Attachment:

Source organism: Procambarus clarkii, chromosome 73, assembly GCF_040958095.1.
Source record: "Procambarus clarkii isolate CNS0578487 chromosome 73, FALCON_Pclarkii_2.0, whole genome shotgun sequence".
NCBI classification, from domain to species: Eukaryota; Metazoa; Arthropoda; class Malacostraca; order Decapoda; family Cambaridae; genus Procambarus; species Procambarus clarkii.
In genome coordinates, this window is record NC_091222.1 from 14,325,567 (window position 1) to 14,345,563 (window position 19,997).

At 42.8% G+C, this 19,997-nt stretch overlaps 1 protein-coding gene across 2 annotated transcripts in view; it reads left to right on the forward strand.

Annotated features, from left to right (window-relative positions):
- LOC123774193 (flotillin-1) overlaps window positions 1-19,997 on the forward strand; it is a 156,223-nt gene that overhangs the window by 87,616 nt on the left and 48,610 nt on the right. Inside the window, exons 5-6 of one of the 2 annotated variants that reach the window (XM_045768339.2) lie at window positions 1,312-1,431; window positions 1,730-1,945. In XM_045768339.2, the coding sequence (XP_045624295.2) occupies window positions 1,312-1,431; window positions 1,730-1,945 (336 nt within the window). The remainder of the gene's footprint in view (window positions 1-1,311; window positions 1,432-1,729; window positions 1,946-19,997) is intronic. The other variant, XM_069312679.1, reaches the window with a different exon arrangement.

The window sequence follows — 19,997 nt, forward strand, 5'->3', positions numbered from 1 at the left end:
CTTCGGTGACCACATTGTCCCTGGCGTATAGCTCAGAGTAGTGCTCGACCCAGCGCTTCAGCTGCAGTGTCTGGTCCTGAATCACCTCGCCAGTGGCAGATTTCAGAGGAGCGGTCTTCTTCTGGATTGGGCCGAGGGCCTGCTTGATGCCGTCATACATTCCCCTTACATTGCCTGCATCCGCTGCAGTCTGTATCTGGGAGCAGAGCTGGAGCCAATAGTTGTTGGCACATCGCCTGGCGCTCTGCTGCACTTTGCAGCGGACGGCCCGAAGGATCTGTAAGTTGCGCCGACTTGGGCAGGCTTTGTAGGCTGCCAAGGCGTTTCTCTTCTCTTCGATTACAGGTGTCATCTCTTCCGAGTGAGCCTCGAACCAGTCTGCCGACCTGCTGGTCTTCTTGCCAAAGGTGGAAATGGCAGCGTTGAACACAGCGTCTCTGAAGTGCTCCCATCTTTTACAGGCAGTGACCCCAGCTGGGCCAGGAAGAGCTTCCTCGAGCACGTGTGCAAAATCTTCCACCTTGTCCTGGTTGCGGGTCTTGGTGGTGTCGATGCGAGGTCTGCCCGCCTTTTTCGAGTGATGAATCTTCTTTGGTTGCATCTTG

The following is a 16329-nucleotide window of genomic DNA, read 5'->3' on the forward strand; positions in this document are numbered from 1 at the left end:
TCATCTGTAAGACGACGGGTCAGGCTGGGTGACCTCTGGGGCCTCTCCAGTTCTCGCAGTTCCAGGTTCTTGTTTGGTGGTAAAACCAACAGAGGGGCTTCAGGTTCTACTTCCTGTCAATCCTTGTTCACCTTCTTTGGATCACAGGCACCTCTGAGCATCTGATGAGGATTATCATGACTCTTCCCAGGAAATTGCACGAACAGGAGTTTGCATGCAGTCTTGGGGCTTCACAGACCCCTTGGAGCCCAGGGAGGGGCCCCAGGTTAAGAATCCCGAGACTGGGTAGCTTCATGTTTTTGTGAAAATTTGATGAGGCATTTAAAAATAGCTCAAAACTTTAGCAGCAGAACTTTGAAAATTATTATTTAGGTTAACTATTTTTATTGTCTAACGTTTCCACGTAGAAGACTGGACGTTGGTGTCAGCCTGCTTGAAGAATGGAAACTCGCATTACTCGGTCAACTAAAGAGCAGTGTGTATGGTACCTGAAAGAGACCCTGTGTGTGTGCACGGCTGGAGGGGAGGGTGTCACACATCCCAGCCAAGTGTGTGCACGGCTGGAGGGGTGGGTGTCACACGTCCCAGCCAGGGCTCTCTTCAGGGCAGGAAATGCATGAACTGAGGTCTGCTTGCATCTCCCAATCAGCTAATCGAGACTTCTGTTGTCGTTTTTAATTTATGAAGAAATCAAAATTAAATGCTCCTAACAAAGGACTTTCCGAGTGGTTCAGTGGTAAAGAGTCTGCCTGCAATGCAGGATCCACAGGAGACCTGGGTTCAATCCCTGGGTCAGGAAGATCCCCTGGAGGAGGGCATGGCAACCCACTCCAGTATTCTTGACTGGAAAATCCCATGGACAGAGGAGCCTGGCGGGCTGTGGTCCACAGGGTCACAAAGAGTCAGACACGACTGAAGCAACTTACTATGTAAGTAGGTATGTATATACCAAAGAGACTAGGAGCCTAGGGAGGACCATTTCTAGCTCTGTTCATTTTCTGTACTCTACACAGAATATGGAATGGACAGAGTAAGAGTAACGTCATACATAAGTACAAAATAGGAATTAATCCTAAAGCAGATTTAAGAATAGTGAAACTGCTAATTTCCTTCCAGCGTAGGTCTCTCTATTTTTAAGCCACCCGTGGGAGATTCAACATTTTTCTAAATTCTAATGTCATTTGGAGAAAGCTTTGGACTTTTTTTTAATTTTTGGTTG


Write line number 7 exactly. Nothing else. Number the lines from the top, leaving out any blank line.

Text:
- LOC123774193 (flotillin-1) overlaps window positions 1-19,997 on the forward strand; it is a 156,223-nt gene that overhangs the window by 87,616 nt on the left and 48,610 nt on the right. Inside the window, exons 5-6 of one of the 2 annotated variants that reach the window (XM_045768339.2) lie at window positions 1,312-1,431; window positions 1,730-1,945. In XM_045768339.2, the coding sequence (XP_045624295.2) occupies window positions 1,312-1,431; window positions 1,730-1,945 (336 nt within the window). The remainder of the gene's footprint in view (window positions 1-1,311; window positions 1,432-1,729; window positions 1,946-19,997) is intronic. The other variant, XM_069312679.1, reaches the window with a different exon arrangement.